This article looks at the current issues around pay in the independent school sector, including the link between performance and pay.
Historically, in the independent sector, many schools have operated without a clear or transparent pay structure, or alternatively used teaching pay scales with automatic incremental progression for each year served, including some which are very lengthy.
The introduction of performance-related pay in the maintained sector has acted as a trigger for many schools to review their pay scales and ensure they are effective and sustainable for the future, with many taking this opportunity to explore whether the option of linking pay to performance is a route they wish to adopt.
Performance-related pay in the maintained sector
The School Teachers’ Pay and Conditions Document 2013 has introduced some fundamental changes to the way in which pay rises will be awarded for teachers in the maintained sector from September 2014. Although the independent sector is not bound in statute to the STP&CD, many independent schools still have regard directly or indirectly to the STP&CD and it will potentially lead to a wider shift in approach to teachers’ pay in the sector.
The STP&CD 2013 affects pay on appointment and pay progression through the main and upper pay ranges. There are a number of key changes:
- Schools can determine starting salaries for new teachers depending on the nature of the post and the skills and experience required for that post and the market conditions. Unlike previously, schools are not obliged to match existing salaries. Equally, higher salaries may be paid for posts where there is a particular demand or skills shortage
- Automatic annual increments based on time served are abolished
- Teachers’ pay progression will be directly linked to their annual appraisal and achievement of individual objectives
Undertaking a pay policy review
The starting point for schools when reviewing their pay policy is to analyse what works well at present, and what doesn’t, and identify the school’s objectives. The approach to pay policy should then reflect these objectives. It is important to undertake a staffing audit to analyse the current and proposed implications for staff and properly understand the consequences for the staffing budget and individuals.
Introducing performance-related elements is only one aspect which schools may wish to consider. A range of approaches to reviewing pay scales is now coming into play, with many schools reducing their length, restricting the number of allowances and separating out the senior leadership team.
There is also a number of different ways in which schools can introduce performance-related elements. One route is that adopted by the maintained sector to ensure that annual progression is linked to sustained good performance and objectives being met. A more modest option is to introduce some thresholds, which act as a bar to automatic progression at certain points in the scale, unless evidence of specific responsibilities or expertise is produced.
Effectively linking pay to performance
For schools to link pay to performance successfully, it is critical that there is a clear and transparent understanding of the job roles and expectations which are being measured, and a well-embedded and trusted appraisal process.
The first two articles in this series looked at some of the tools for an effective appraisal process. Perhaps one of the most difficult aspects of the process is establishing consistent and measurable objectives and this is crucial if they are to be taken into account when assessing pay.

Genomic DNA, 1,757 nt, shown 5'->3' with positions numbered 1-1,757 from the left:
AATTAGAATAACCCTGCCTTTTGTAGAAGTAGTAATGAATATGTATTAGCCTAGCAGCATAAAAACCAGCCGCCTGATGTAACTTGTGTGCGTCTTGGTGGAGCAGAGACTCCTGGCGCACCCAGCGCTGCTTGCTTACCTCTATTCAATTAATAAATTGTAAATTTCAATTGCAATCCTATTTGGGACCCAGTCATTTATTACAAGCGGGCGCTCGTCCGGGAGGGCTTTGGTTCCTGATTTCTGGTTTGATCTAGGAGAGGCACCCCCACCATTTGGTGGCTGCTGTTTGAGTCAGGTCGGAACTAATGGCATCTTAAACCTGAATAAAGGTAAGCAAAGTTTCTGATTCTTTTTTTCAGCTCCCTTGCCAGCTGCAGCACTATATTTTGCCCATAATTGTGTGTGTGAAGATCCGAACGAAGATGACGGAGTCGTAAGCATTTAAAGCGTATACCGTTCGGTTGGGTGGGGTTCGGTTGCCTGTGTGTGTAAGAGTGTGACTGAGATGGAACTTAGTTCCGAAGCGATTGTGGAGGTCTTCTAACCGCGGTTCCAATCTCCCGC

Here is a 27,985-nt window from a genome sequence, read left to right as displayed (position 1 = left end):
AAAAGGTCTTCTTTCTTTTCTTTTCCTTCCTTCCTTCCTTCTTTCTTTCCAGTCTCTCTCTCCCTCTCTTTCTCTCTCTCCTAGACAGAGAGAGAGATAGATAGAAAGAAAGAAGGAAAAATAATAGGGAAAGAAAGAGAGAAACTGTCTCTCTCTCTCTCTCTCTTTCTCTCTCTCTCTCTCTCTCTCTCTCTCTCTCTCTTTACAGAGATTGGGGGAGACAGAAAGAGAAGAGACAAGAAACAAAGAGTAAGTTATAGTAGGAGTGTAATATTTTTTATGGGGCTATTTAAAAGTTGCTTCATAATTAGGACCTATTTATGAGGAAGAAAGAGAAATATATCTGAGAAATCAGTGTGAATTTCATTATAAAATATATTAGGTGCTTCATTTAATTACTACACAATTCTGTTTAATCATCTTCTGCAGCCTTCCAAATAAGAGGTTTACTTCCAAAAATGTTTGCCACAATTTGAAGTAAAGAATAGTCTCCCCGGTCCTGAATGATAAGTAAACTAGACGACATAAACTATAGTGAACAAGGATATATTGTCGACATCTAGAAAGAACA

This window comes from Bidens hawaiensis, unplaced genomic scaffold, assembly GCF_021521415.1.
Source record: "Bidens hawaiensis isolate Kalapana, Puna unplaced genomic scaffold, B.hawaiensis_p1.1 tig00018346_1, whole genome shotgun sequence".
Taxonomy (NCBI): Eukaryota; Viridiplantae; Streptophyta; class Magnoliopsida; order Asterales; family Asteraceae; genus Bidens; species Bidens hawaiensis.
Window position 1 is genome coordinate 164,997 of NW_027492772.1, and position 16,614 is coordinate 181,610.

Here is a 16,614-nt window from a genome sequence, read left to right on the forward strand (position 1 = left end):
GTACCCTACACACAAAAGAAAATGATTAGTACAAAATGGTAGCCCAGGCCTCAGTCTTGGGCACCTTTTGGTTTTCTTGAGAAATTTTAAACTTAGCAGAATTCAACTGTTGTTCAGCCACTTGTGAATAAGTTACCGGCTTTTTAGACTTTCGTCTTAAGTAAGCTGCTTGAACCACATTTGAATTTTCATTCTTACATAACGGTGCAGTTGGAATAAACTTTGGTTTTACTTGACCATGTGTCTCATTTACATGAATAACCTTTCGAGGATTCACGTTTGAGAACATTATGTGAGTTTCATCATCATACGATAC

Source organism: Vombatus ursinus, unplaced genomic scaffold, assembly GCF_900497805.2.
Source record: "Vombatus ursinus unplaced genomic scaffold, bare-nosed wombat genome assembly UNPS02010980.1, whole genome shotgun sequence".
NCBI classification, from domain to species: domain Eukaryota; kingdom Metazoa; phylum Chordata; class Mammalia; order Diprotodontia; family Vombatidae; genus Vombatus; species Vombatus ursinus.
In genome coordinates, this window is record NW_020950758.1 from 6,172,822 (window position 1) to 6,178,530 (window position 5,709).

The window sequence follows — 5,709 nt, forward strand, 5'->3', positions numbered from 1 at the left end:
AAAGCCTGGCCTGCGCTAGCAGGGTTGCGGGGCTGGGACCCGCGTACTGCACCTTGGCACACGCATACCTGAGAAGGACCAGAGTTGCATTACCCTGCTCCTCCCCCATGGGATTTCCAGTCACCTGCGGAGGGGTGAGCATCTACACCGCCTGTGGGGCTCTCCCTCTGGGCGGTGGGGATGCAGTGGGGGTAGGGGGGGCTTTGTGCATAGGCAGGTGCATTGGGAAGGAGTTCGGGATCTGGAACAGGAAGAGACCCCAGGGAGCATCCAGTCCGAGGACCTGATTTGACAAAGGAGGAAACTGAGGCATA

Schools also need to establish what evidence will be taken into account when determining whether objectives have been met. This ideally needs to be as objective as possible and may include self-assessment, lesson or other observations, pupil data and/or views of parents and pupils. None of these elements is likely to work in isolation, but used together they can create a fair and balanced pattern of evidence to enable fair decisions to be reached.
It is necessary that a conclusion or outcome to the appraisal is reached: this then translates into a pay decision.
If schools do wish to implement a new pay policy, they need to ensure that they consult collectively with the staff in order to comply with the law, but also to ensure ‘buy in’ from staff. Such changes inevitably cause concern and anxiety, and time needs to be given to ensure these are addressed. Where more than 20 staff are affected, a consultation period of 30 days is usually required as a minimum, with a minimum of 45 days for 100 staff or more. However, best practice is for a consultation period of at least a term, before issuing staff with notice of the change. If schools do formally recognise trade unions, then the revised pay policy will need to be negotiated through the agreed collective bargaining mechanism.
Introducing a new pay policy should not be undertaken lightly but there are good reasons for schools to review their current policy and ensure that it is fair and meets their needs. The topic of performance-related pay has obviously met significant resistance from the teaching trade unions and polarises opinion. Veale Wasbrough Vizards works with some schools that have successfully introduced performance-related pay, whilst others cannot contemplate ever adopting this approach. However, the drivers for change and the shift in approach in the maintained sector mean that over the next few years it is likely that an increasing number of independent schools will introduce some form of performance-related pay.
Alice Reeve, partner, and Caitlin Anniss, senior associate, are from leading education law firm Veale Wasbrough Vizards. Alice can be contacted on 0117 314 5383 or at firstname.lastname@example.org Caitlin can be contacted on 0117 314 5264 or at email@example.com